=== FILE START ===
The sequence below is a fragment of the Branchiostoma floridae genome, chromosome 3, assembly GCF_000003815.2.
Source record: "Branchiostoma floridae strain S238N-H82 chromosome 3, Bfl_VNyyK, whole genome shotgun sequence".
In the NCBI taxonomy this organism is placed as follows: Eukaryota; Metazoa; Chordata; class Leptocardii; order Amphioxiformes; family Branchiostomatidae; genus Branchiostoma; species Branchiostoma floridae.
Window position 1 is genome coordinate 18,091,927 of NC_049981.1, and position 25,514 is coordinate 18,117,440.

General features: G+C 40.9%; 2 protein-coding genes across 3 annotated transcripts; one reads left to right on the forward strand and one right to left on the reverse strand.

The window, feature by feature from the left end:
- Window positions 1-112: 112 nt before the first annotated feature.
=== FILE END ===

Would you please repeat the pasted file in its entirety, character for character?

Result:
The sequence below is a fragment of the Branchiostoma floridae genome, chromosome 3, assembly GCF_000003815.2.
Source record: "Branchiostoma floridae strain S238N-H82 chromosome 3, Bfl_VNyyK, whole genome shotgun sequence".
In the NCBI taxonomy this organism is placed as follows: Eukaryota; Metazoa; Chordata; class Leptocardii; order Amphioxiformes; family Branchiostomatidae; genus Branchiostoma; species Branchiostoma floridae.
Window position 1 is genome coordinate 18,091,927 of NC_049981.1, and position 25,514 is coordinate 18,117,440.

General features: G+C 40.9%; 2 protein-coding genes across 3 annotated transcripts; one reads left to right on the forward strand and one right to left on the reverse strand.

The window, feature by feature from the left end:
- Window positions 1-112: 112 nt before the first annotated feature.